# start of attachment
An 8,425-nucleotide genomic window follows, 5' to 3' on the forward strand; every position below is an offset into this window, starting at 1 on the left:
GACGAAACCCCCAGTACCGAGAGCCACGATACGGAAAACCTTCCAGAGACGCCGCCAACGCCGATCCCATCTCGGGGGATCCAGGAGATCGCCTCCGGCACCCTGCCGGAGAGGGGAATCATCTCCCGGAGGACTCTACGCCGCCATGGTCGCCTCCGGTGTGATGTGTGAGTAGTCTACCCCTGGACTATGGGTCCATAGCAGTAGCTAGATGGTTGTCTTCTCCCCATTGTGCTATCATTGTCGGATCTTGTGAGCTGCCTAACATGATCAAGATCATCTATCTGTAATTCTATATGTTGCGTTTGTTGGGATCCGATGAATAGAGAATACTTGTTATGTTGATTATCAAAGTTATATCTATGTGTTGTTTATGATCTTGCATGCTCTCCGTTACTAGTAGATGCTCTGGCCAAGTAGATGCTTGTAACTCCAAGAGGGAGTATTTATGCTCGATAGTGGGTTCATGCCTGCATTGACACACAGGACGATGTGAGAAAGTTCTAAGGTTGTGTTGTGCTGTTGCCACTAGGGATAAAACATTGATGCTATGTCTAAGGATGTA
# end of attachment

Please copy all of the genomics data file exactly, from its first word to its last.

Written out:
An 8,425-nucleotide genomic window follows, 5' to 3' on the forward strand; every position below is an offset into this window, starting at 1 on the left:
GACGAAACCCCCAGTACCGAGAGCCACGATACGGAAAACCTTCCAGAGACGCCGCCAACGCCGATCCCATCTCGGGGGATCCAGGAGATCGCCTCCGGCACCCTGCCGGAGAGGGGAATCATCTCCCGGAGGACTCTACGCCGCCATGGTCGCCTCCGGTGTGATGTGTGAGTAGTCTACCCCTGGACTATGGGTCCATAGCAGTAGCTAGATGGTTGTCTTCTCCCCATTGTGCTATCATTGTCGGATCTTGTGAGCTGCCTAACATGATCAAGATCATCTATCTGTAATTCTATATGTTGCGTTTGTTGGGATCCGATGAATAGAGAATACTTGTTATGTTGATTATCAAAGTTATATCTATGTGTTGTTTATGATCTTGCATGCTCTCCGTTACTAGTAGATGCTCTGGCCAAGTAGATGCTTGTAACTCCAAGAGGGAGTATTTATGCTCGATAGTGGGTTCATGCCTGCATTGACACACAGGACGATGTGAGAAAGTTCTAAGGTTGTGTTGTGCTGTTGCCACTAGGGATAAAACATTGATGCTATGTCTAAGGATGTA